The complete guide to typing music theory stuff into your paper without it looking ugly

After obsessing over typographical details in my theory papers for over 10 years, I am distilling my tricks for anyone else who might like a hand making their papers look pretty. I occasionally reference some Mac-specific things, but I’m certain there are analogous tricks for Windows machines.


First of all, you should know that there are several useful music symbols available as Unicode. Unicode for all practical purposes means “you can use this character anytime, anywhere, in any font (that has provided glyphs for the character).” They’re characters just like the letters on your keyboard, but they require special codes to enter. Or, you can just copy-paste them.

Here is a list of music-related Unicode characters that you should know about. You can keep them saved in a document on your desktop, or just google it whenever you need them, and then copy-paste the symbol into whatever you’re writing.


There’s actually a lot more than this—note values, carets for scale degrees, repeat signs, and more—but the more niche you get, the less likely it is that your font will support it. I really recommend using GNU FreeFont because it looks good and accommodates tons of music symbols.

To find these symbols easily, I’ve saved a reference spreadsheet on my computer with all of the Unicode I might use for music.

Musical symbols Unicode reference spreadsheet

Autocorrect: the lazy writer’s best friend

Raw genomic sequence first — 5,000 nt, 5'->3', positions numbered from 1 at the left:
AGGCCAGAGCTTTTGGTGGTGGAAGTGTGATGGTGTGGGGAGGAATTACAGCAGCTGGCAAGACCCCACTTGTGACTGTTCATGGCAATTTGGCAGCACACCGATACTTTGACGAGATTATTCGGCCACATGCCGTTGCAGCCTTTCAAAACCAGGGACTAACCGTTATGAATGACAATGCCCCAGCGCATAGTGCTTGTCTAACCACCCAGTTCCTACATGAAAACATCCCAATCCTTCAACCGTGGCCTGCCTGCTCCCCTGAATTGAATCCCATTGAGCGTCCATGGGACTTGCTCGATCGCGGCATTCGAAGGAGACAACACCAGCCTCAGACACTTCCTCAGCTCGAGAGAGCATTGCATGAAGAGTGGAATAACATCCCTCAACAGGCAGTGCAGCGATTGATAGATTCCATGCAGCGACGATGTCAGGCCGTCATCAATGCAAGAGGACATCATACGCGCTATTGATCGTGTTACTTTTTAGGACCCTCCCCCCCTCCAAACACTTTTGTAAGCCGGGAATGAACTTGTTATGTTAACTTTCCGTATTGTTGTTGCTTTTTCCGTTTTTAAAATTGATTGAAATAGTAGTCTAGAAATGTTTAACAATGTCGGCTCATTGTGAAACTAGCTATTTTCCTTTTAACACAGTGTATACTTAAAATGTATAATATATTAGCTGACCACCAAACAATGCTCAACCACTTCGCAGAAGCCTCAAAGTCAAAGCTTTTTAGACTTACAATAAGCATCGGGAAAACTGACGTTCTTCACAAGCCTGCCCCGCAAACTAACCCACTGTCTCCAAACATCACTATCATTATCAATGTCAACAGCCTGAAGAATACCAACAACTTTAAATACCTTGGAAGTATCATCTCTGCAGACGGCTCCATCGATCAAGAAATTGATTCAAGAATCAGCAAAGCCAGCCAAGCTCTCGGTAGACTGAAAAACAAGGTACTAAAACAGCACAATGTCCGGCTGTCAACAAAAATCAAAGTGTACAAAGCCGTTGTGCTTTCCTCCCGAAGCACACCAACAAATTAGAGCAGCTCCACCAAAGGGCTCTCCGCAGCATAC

“Yeah, I know I could use Unicode symbols for sharps and flats,” you say, “but I’m just too lazy to look up the codes or copy paste them every time.”

Me too! Instead, I’ve programmed my sharps, flats, and natural signs to be replaced by Auto-Correct every time I type a certain sequence of keys.

Global autocorrect

If you want to be able to use these symbols quickly in any app, you can make this a global autocorrect setting throughout OSX. Go to System Preferences → Keyboard → Text, and you’ll see a table of custom text replacements. Here are the ones I use for accidentals:


Add those replacements, and then all you need to do is type that shortcut and your computer will replace it with nice pretty flat sign, sharp sign, or natural sign. B!b becomes B♭. No more placeholder ‘b’s and ‘#’s!

App-specific autocorrect

Word processing apps like Pages (MacOS) and Microsoft Word also have their own autocorrect dictionaries, so you can also add these text replacements there. They will then only work in that app.

Chord symbols and figures

You can also achieve these things by installing custom fonts, an option I’ll discuss further below.

Chord quality symbols can be quickly typed with a combination of alternate characters and superscript.

QualitySymbolKeyboard shortcut
major 7 (jazz)⌥J and add superscript
diminished 7º⌥0—no need for superscript
half-diminished 7ø⌥O and add superscript

A single figure is also easily achieved with superscript, as in V4–3.

But things get trickier when you need multiple rows of figures, for example, to show a cadential 6/4—for that, we need to start using tools for displaying mathematical equations.

LaTeX (Web interfaces, Pages app)

LaTeX is a super flexible tool that I honestly don’t even fully understand, but we don’t need to fully understand it in order to use it to display music theory symbols. I’m going to give you templates to copy-paste into LaTeX to generate Roman numerals with figures and scale-degree carats.

You can use LaTeX in a lot of places. I mostly use it on the web (on this website, for example, and on Open Music Theory), but I recently learned that Pages (MacOS) also uses LaTeX for math equations! This is way easier to use that Microsoft Word’s equations tool, so that’s very cool.